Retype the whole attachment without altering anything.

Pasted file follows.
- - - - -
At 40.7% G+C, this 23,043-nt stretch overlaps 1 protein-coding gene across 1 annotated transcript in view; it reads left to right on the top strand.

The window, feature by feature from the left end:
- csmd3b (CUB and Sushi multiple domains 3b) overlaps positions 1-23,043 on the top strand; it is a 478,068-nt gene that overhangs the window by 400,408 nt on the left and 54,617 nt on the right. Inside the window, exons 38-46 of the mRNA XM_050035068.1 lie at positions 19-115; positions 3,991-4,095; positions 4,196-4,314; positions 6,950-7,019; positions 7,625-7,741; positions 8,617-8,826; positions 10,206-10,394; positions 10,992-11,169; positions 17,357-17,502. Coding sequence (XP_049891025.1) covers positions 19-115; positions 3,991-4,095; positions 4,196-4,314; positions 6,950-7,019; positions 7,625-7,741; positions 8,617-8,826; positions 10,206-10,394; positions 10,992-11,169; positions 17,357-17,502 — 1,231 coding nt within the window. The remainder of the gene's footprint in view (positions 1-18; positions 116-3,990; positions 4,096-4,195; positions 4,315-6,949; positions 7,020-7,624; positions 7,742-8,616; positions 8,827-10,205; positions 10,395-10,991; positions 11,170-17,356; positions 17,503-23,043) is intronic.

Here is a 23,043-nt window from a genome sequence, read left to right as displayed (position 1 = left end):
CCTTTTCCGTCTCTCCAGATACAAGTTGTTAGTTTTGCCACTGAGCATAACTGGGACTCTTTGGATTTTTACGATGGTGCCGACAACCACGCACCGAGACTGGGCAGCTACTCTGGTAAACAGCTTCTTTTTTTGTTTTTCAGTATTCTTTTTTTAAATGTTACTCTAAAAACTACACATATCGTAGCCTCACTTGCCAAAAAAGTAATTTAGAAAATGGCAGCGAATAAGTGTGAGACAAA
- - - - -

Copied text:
At 40.7% G+C, this 23,043-nt stretch overlaps 1 protein-coding gene across 1 annotated transcript in view; it reads left to right on the top strand.

The window, feature by feature from the left end:
- csmd3b (CUB and Sushi multiple domains 3b) overlaps positions 1-23,043 on the top strand; it is a 478,068-nt gene that overhangs the window by 400,408 nt on the left and 54,617 nt on the right. Inside the window, exons 38-46 of the mRNA XM_050035068.1 lie at positions 19-115; positions 3,991-4,095; positions 4,196-4,314; positions 6,950-7,019; positions 7,625-7,741; positions 8,617-8,826; positions 10,206-10,394; positions 10,992-11,169; positions 17,357-17,502. Coding sequence (XP_049891025.1) covers positions 19-115; positions 3,991-4,095; positions 4,196-4,314; positions 6,950-7,019; positions 7,625-7,741; positions 8,617-8,826; positions 10,206-10,394; positions 10,992-11,169; positions 17,357-17,502 — 1,231 coding nt within the window. The remainder of the gene's footprint in view (positions 1-18; positions 116-3,990; positions 4,096-4,195; positions 4,315-6,949; positions 7,020-7,624; positions 7,742-8,616; positions 8,827-10,205; positions 10,395-10,991; positions 11,170-17,356; positions 17,503-23,043) is intronic.

Here is a 23,043-nt window from a genome sequence, read left to right as displayed (position 1 = left end):
CCTTTTCCGTCTCTCCAGATACAAGTTGTTAGTTTTGCCACTGAGCATAACTGGGACTCTTTGGATTTTTACGATGGTGCCGACAACCACGCACCGAGACTGGGCAGCTACTCTGGTAAACAGCTTCTTTTTTTGTTTTTCAGTATTCTTTTTTTAAATGTTACTCTAAAAACTACACATATCGTAGCCTCACTTGCCAAAAAAGTAATTTAGAAAATGGCAGCGAATAAGTGTGAGACAAA